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Allen J. Farmer v. Brian Riordan


February 24, 2011


The opinion of the court was delivered by: Wigenton, District Judge



Plaintiff, Allen J. Farmer ("Plaintiff"), a state pretrial detainee confined at the Union County Jail in Elizabeth, New Jersey at the time he submitted this Complaint for filing, seeks to bring this action in forma pauperis. Based on his affidavit of indigence, the Court will grant plaintiff's application to proceed in forma pauperis ("IFP") pursuant to 28 U.S.C. § 1915(a) (1998) and order the Clerk of the Court to file the Complaint.

At this time, the Court must review the Complaint, pursuant to 28 U.S.C. §§ 1915(e)(2)(B) and 1915A, to determine whether it should be dismissed as frivolous or malicious, for failure to state a claim upon which relief may be granted, or because it seeks monetary relief from a defendant who is immune from such relief. For the reasons set forth below, the Court concludes that the Complaint should proceed in part.


Plaintiff brings this civil action, pursuant to 42 U.S.C. § 1983, against the following defendants: Brian Riordan, Director of Union County Corrections; Sergeant Kenny Houston, Union County Jail Corrections Officer; Sharon Reagan, Union County Jail Registered Nurse; Sergeant Hector Ospence, Union County Jail Corrections Officer; E. Brooks, Union County Jail Corrections Officer; and K. McClave, Union County Jail Corrections Officer.*fn1 (Complaint, Caption and ¶ 4b, c.) The following factual allegations are taken from the Complaint, and are accepted for purposes of this screening only. The Court has made no findings as to the veracity of Plaintiff's allegations.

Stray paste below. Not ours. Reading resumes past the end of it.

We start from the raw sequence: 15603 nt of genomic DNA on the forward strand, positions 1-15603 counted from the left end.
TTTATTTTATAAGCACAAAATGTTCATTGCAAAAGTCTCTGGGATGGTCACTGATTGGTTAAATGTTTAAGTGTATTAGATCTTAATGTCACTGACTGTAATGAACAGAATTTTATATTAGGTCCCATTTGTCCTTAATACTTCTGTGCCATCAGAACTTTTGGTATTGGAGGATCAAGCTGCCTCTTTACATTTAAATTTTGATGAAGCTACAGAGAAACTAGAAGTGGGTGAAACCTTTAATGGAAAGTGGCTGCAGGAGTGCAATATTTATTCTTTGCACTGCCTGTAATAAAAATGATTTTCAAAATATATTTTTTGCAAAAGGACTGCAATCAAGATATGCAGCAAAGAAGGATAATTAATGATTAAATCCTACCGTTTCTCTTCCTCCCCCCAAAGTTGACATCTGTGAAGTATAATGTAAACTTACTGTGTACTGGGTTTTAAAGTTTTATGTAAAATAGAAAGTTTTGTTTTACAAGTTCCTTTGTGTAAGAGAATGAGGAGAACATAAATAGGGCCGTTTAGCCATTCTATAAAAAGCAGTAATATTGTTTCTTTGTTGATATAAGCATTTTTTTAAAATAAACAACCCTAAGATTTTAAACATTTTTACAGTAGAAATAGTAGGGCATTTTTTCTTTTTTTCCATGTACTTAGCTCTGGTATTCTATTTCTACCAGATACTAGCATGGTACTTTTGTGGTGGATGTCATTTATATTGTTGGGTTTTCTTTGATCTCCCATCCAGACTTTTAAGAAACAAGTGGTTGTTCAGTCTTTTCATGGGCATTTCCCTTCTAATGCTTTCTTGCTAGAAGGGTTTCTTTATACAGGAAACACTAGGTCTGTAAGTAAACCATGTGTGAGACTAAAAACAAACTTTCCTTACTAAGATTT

Plaintiff alleges that on July 27, 2010, he was being housed in an upper tier pod. On July 28, 2010, he informed unit officers and the sergeant of his medical conditions and his restriction to the lower level. Classification was notified and Plaintiff was informed that he would be moved. On August 2, 2010, Plaintiff slipped on stairs in the unit. On August 3, 2010, while awaitingmedical treatment, Plaintiff was assaulted by two correctional officers, in the presence of the area sergeant, who put their knees into his back while he was lying on the ground, unable to stand or walk due to the injury to his back and a previous injury. Plaintiff was made to lay on the ground for two hours and denied medical treatment until he was discovered by an employee from mental health services. (Compl., ¶ 6.)

Plaintiff seeks compensatory damages in the amount of $100,000 from each defendant. (Compl., ¶ 7.)


A. Legal Standard

1. Standards for a Sua Sponte Dismissal

The Prison Litigation Reform Act, Pub.L. No. 104-134, §§ 801-810, 110 Stat. 1321-66 to 1321-77 (April 26, 1996), requires a district court to review a complaint in a civil action in which a prisoner is proceeding in forma pauperis or seeks redress against a governmental employee or entity. The Court is required to identify cognizable claims and to sua sponte dismiss any claim that is frivolous, malicious, fails to state a claim upon which relief may be granted, or seeks monetary relief from a defendant who is immune from such relief. See 28 U.S.C. §§ 1915(e)(2)(B) and 1915A. This action is subject to sua sponte screening for dismissal under both 28 U.S.C. §§ 1915(e)(2) (B) and 1915A, because Plaintiff is a prisoner and is proceeding as an indigent.